Echoes in Death by J.D. Robb Read Online (FREE)
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About the Author
J.D. Robb is the pseudonym for the New York Times bestselling author of more than two hundred novels, including the futuristic suspense In Death series. There are more than five hundred million copies of the author’s books in print.
O love, they die in yon rich sky,
They faint on hill or field or river:
Our echoes roll from soul to soul,
And grow for ever and for ever.
—Alfred, Lord Tennyson
A sad tale’s best for winter.
Was she dead?
She felt like a ghost, untethered and insubstantial.
Was she floating?
Everything around her seemed blurred, faded, and unimportant. Maybe she was blurred, faded, and unimportant while the world moved around her full of color she couldn’t see, sound she couldn’t hear.
If so, death was the same as life. What difference did it make, really? Unless … unless. Could death be a kind of freedom?
But freedom from what?
Something, something scraped like tiny fingernails on the edges of her mind—a need to run, to hide. But why? Why?
What was the point of it all? What would death need to hide from? The dead could sleep, couldn’t they? Just sleep, sleep, sleep.
And yet, she felt as if she’d just woken, still groggy and vague.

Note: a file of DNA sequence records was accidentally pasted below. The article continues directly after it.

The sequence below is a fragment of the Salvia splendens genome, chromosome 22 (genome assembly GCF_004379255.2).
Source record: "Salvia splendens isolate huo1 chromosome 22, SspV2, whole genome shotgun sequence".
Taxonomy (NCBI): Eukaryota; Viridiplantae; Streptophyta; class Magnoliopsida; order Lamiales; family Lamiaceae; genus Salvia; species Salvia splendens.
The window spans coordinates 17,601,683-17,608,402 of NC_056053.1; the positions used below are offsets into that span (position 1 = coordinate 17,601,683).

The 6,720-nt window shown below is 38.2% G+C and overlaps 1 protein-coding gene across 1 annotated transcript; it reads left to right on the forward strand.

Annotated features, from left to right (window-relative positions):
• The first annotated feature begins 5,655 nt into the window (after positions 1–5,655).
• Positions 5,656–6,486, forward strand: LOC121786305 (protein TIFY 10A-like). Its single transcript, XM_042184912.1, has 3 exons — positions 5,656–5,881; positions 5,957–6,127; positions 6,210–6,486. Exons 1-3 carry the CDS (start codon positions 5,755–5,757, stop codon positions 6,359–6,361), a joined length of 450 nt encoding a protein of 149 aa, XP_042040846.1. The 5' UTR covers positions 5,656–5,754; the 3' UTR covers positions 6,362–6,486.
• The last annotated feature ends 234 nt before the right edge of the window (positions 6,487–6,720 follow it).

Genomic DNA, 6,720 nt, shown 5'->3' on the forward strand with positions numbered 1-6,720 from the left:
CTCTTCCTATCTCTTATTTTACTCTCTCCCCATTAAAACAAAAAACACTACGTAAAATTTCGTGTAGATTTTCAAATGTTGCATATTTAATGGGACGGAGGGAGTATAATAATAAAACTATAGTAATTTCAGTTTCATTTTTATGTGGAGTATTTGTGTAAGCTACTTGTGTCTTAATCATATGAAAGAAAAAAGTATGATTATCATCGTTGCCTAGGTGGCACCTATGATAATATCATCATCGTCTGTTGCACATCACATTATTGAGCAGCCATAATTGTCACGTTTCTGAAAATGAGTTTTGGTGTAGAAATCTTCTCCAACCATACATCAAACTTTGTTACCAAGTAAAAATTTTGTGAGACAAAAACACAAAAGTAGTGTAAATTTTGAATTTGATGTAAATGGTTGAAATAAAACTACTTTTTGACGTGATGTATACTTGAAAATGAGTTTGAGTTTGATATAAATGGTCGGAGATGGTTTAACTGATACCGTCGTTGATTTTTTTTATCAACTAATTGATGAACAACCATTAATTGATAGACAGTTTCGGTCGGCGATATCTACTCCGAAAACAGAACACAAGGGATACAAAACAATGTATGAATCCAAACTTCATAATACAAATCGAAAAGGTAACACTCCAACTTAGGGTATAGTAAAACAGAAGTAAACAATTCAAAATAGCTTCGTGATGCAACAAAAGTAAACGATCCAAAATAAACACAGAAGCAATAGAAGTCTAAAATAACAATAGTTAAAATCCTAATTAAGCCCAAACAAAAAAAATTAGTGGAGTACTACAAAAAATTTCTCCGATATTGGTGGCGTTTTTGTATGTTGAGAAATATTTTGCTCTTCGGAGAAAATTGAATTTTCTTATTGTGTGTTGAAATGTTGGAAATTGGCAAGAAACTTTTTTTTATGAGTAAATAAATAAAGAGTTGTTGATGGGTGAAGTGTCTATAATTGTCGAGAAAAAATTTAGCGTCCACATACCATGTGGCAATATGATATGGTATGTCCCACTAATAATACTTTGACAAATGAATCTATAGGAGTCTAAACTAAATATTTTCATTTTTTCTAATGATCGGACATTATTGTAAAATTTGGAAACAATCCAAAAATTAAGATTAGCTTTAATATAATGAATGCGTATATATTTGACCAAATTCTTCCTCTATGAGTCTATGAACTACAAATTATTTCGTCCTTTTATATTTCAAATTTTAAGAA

She wandered. Puzzled, yes, but detached, and wondering if she’d reached heaven or hell. There was something oddly familiar about the faded colors and blurry shapes here. Colors suddenly so strong they hurt her eyes, shapes so sharp they might slice and gash.
Then they faded and blurred again, and there was comfort in that. Odd, quiet comfort.
But … she caught a scent, yes, yes, the rich and funereal scent of lilies. Blood. Lilies and blood, surely that meant death.
She should just lie down, lie down and sleep. Lie down and just go away. Surely someone would come tell her where to go next, what to do next. An angel. Or a devil.
Because the idea of either—the image that flashed in her mind that was somehow both—made her shudder, she didn’t lie down. Could the dead fear?
She paused when she came to a door, stared at it. Out or in? In or out? Did it matter?
She saw a hand reach for the knob. Was it her hand? Something was wrong with it. Blood and lilies. Something was wrong with the knob. It moved, sneaking just out of reach, right, left, up, down.
A kind of game, she thought, smiling a little. She would play.
The hand reached for the knob, drew back. Reached again, swept right, then left. Then closed around the sneaky knob. So she laughed in a sound that was thin and tinny and very, very far away.
In or out, out or in.
The door opened; she walked through.